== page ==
My Husband’s Mise

A friend gave us venison back strap — a generous gift, as you already know if you’re a hunter. I settled on a vinegar-soy-sesame oil marinade, then a wrap of bacon and a drizzle of blueberry pomegranate syrup and a turn under the flames.

    Big Fella saw me deeply involved with the vegetable side dishes and asked what he could do. He doesn’t cook, per se,  except for the odd skillet-browned bratwurst and soysage scramble, because he doesn’t have to.

Also, he’s a perfectionist who finds the most difficult possible way to do everything. It always turns out a superior result, but it’s maddeningly slow. Example: when it’s his turn to top the pizza, he chops each topping into microscopically small bits, thenspreads them with precision over the pizza. It takes ages.

        But honestly, dinner needed attention. “You could wrap the venison pieces in bacon,” I offered. “But here’s the thing: the bacon will melt, and the fat will spread over the meat naturally, so don’t spend a lot of time trying to cover every millimeter of the meat with bacon.” Because wthout directions, he’d spend 30 minutes and  use a whole pound of the

better-than-usual bacon

    •  we bought.

When I cook Chinese, I use a mise en place system because you’d be crazy not to, and end up with cruddy results.

For other cuisines, my aprons and dishtowels tell the story. I stop often to wipe my hands clean so I can prep the next step, because I didn’t set it out before I started.

    When I checked in on Big Fella’s progress, I just had to shoot a photo. This perfect mise was the handiwork of my husband, whose car is a rolling trash can and whose office has corners piled so high with crap that we’ll have to hire a professional. I can’t explain it, so I had to document it.


Braised Cuban Creole Pot Roast

The end of cold weather means the end of slow-cooked, braised foods, which I always mark with a flurry of braising before I leave behind brisket, pork roast, and oxtails. This year’s braising season featured Daniel’ Boulud’s Braise. The multi-layered, complex dishes that start in one culinary locale and gallop all over the globe caught my fancy. Maybe he’d discovered new symphonies of deliciousness in the vast, sprawling flavor profiles.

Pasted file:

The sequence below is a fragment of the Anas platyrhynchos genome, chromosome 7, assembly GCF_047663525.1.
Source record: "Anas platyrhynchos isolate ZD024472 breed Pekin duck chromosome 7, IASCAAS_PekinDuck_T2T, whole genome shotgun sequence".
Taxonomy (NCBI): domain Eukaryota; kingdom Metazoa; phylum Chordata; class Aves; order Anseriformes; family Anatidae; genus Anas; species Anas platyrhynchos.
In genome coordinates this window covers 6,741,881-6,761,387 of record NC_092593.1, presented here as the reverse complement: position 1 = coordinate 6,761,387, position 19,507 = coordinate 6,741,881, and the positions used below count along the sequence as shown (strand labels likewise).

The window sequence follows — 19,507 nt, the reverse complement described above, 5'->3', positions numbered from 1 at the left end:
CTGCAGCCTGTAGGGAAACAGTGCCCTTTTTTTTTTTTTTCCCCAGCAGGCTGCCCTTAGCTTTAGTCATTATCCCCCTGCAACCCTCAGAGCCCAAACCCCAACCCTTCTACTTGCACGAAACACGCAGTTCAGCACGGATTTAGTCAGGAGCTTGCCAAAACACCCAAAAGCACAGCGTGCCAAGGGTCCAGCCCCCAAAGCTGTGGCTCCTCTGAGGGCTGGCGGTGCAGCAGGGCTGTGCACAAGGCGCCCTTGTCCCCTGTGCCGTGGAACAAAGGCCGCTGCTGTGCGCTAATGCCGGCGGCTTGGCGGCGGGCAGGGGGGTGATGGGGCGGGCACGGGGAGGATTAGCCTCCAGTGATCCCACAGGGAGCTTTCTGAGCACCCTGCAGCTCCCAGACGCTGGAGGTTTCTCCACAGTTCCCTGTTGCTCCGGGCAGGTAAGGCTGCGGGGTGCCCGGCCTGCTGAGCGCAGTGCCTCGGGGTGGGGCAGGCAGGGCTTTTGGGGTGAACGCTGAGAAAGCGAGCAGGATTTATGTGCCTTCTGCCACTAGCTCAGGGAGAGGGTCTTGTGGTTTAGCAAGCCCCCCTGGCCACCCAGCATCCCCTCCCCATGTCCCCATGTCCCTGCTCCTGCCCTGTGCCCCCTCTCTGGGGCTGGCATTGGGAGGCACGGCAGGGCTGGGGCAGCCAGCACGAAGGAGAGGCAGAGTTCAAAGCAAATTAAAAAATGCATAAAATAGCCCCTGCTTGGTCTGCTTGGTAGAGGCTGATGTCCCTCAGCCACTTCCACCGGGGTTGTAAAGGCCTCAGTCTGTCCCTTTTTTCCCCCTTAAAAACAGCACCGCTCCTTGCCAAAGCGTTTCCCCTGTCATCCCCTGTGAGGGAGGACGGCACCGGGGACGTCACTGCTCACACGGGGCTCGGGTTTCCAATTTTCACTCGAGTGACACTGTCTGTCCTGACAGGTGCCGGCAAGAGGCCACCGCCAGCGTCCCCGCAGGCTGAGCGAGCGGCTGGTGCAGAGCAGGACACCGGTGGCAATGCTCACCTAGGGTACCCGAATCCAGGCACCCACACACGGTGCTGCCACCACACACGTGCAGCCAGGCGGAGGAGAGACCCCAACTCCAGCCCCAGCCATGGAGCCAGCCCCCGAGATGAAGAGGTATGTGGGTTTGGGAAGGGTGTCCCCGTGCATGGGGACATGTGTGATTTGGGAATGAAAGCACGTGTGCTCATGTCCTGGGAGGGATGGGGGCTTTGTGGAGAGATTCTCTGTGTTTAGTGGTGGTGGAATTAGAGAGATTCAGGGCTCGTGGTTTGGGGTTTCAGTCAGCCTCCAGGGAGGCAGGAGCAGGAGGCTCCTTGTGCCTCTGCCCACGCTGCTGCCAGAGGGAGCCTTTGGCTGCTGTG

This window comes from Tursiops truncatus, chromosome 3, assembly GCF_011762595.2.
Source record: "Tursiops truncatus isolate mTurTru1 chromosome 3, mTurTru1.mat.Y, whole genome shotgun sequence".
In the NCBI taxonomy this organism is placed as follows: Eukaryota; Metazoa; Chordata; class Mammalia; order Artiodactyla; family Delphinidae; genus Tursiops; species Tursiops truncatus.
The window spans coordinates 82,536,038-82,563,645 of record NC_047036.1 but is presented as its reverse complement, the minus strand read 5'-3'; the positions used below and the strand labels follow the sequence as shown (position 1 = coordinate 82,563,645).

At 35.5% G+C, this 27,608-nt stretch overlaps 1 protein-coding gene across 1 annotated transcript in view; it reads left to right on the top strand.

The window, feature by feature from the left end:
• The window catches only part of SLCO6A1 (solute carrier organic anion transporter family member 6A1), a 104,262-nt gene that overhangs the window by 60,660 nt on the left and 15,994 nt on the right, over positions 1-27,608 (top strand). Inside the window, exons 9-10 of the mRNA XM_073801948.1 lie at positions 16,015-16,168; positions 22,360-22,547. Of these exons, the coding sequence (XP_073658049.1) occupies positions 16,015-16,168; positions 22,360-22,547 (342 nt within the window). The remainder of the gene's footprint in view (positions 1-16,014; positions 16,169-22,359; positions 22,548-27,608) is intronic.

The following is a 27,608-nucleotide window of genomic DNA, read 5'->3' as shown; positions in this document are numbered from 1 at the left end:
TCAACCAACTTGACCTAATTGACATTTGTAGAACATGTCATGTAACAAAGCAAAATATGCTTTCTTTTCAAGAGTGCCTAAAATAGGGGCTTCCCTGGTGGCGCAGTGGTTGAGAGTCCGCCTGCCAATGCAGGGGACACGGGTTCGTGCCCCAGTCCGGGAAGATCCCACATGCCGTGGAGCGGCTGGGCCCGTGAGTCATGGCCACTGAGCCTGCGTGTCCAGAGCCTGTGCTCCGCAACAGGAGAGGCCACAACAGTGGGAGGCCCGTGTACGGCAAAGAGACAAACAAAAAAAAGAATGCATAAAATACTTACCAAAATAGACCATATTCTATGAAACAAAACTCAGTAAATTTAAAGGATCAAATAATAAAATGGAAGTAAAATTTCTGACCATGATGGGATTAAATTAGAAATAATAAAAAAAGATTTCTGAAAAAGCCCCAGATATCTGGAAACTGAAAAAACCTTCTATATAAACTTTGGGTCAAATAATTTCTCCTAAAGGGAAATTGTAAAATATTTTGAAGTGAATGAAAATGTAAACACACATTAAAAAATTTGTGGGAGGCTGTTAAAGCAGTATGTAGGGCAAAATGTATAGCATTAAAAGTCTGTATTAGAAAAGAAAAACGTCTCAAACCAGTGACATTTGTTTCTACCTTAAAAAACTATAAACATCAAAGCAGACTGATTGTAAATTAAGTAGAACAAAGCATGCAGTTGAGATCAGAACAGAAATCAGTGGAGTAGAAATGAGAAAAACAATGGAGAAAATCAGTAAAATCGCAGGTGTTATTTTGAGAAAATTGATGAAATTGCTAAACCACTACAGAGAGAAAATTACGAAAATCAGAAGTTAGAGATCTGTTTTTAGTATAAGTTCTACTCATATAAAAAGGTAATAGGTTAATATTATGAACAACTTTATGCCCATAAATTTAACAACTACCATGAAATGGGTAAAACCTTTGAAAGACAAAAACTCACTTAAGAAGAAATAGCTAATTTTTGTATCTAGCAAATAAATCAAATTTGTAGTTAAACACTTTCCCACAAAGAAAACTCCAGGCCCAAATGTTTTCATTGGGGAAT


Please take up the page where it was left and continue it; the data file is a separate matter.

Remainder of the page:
I made a couple and decided they weren’t for me. Maybe the recipes I selected were weird in some way, but nearly always, some jarring flavor note punctuated the experience, a whiff of cinnamon or chopped olives or sherry vinegar where you don’t expect it.

The incident that most sticks in my culinary memory is the orange peel and chorizo grease in a beef braise. A Cuban Creole beef braise produced a couple of quarts of tasty, tomatoey, garlicky pot liquid that might have been ideal for freezing to use in a later braise but for the bitter flavor of chorizo and guerilla bits of orange peel.

I use the recipes as inspiration now, and leave out ingredients I don’t like. As with every other food that’s crossed my path in the last year, I felt compelled to try braising in the pressure cooker. I know, I know: my BFF, the pressure cooker, but here’s a fact: I walked into the kitchen at 5:55 p.m. and we were eating beef pot roast at 6:50. Imagine a time stamp in the corner of this photo that reads “6:05.”

Cuban Creole Stew

  • 3 to 4 pounds beef brisket
  • Coarse salt and freshly ground pepper
  • 10 plum tomatoes
  • 5 garlic cloves
  • 2 bay leaves
  • Zest and juice of 1 lime
  • 1 teaspoon ground cumin
  • 2 tablespoons olive oil
  • 2 onions
  • 2 green bell pepper
  • 1 butternut squash, peeled, seeded
  • 1 sweet potato, peeled, cut into chunks
  • 1 plaintain, peeled, diced